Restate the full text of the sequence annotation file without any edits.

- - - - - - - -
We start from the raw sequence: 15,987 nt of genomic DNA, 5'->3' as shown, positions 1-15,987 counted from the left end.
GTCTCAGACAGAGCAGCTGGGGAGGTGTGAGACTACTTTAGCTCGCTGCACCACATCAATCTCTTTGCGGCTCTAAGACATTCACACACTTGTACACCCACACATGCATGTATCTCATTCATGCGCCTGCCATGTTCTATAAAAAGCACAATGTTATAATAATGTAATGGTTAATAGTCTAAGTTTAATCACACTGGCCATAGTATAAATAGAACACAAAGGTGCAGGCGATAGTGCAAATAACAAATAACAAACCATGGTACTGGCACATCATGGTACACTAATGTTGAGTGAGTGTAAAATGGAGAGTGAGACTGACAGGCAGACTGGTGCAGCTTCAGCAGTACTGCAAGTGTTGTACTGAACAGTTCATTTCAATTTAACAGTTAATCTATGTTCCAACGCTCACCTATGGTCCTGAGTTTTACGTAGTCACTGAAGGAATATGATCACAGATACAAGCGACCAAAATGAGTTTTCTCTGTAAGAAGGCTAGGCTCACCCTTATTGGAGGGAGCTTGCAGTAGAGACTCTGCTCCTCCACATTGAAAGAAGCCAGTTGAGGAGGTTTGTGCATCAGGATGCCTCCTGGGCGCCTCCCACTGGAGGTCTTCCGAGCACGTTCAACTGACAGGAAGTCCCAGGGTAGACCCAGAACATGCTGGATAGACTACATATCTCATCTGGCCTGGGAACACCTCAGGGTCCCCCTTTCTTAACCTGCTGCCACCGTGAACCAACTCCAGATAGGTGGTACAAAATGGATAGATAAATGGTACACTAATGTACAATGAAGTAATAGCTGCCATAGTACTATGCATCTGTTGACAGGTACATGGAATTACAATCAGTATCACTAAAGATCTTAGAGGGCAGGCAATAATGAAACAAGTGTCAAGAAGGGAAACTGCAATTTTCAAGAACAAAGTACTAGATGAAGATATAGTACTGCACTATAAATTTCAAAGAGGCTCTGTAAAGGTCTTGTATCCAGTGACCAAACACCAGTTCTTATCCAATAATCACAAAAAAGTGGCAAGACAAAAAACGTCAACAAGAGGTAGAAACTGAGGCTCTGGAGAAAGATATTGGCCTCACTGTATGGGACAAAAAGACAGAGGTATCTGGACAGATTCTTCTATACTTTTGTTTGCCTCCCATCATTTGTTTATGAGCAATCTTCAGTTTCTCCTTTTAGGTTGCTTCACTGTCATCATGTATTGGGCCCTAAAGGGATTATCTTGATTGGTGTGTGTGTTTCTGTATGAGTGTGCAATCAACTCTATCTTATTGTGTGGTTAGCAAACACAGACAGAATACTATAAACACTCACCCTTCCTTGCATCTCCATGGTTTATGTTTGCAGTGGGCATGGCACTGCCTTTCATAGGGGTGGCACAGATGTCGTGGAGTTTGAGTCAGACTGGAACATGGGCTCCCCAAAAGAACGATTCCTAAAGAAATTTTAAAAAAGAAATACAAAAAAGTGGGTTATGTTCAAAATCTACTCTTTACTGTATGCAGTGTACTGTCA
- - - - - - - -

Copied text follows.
We start from the raw sequence: 15,987 nt of genomic DNA, 5'->3' as shown, positions 1-15,987 counted from the left end.
GTCTCAGACAGAGCAGCTGGGGAGGTGTGAGACTACTTTAGCTCGCTGCACCACATCAATCTCTTTGCGGCTCTAAGACATTCACACACTTGTACACCCACACATGCATGTATCTCATTCATGCGCCTGCCATGTTCTATAAAAAGCACAATGTTATAATAATGTAATGGTTAATAGTCTAAGTTTAATCACACTGGCCATAGTATAAATAGAACACAAAGGTGCAGGCGATAGTGCAAATAACAAATAACAAACCATGGTACTGGCACATCATGGTACACTAATGTTGAGTGAGTGTAAAATGGAGAGTGAGACTGACAGGCAGACTGGTGCAGCTTCAGCAGTACTGCAAGTGTTGTACTGAACAGTTCATTTCAATTTAACAGTTAATCTATGTTCCAACGCTCACCTATGGTCCTGAGTTTTACGTAGTCACTGAAGGAATATGATCACAGATACAAGCGACCAAAATGAGTTTTCTCTGTAAGAAGGCTAGGCTCACCCTTATTGGAGGGAGCTTGCAGTAGAGACTCTGCTCCTCCACATTGAAAGAAGCCAGTTGAGGAGGTTTGTGCATCAGGATGCCTCCTGGGCGCCTCCCACTGGAGGTCTTCCGAGCACGTTCAACTGACAGGAAGTCCCAGGGTAGACCCAGAACATGCTGGATAGACTACATATCTCATCTGGCCTGGGAACACCTCAGGGTCCCCCTTTCTTAACCTGCTGCCACCGTGAACCAACTCCAGATAGGTGGTACAAAATGGATAGATAAATGGTACACTAATGTACAATGAAGTAATAGCTGCCATAGTACTATGCATCTGTTGACAGGTACATGGAATTACAATCAGTATCACTAAAGATCTTAGAGGGCAGGCAATAATGAAACAAGTGTCAAGAAGGGAAACTGCAATTTTCAAGAACAAAGTACTAGATGAAGATATAGTACTGCACTATAAATTTCAAAGAGGCTCTGTAAAGGTCTTGTATCCAGTGACCAAACACCAGTTCTTATCCAATAATCACAAAAAAGTGGCAAGACAAAAAACGTCAACAAGAGGTAGAAACTGAGGCTCTGGAGAAAGATATTGGCCTCACTGTATGGGACAAAAAGACAGAGGTATCTGGACAGATTCTTCTATACTTTTGTTTGCCTCCCATCATTTGTTTATGAGCAATCTTCAGTTTCTCCTTTTAGGTTGCTTCACTGTCATCATGTATTGGGCCCTAAAGGGATTATCTTGATTGGTGTGTGTGTTTCTGTATGAGTGTGCAATCAACTCTATCTTATTGTGTGGTTAGCAAACACAGACAGAATACTATAAACACTCACCCTTCCTTGCATCTCCATGGTTTATGTTTGCAGTGGGCATGGCACTGCCTTTCATAGGGGTGGCACAGATGTCGTGGAGTTTGAGTCAGACTGGAACATGGGCTCCCCAAAAGAACGATTCCTAAAGAAATTTTAAAAAAGAAATACAAAAAAGTGGGTTATGTTCAAAATCTACTCTTTACTGTATGCAGTGTACTGTCA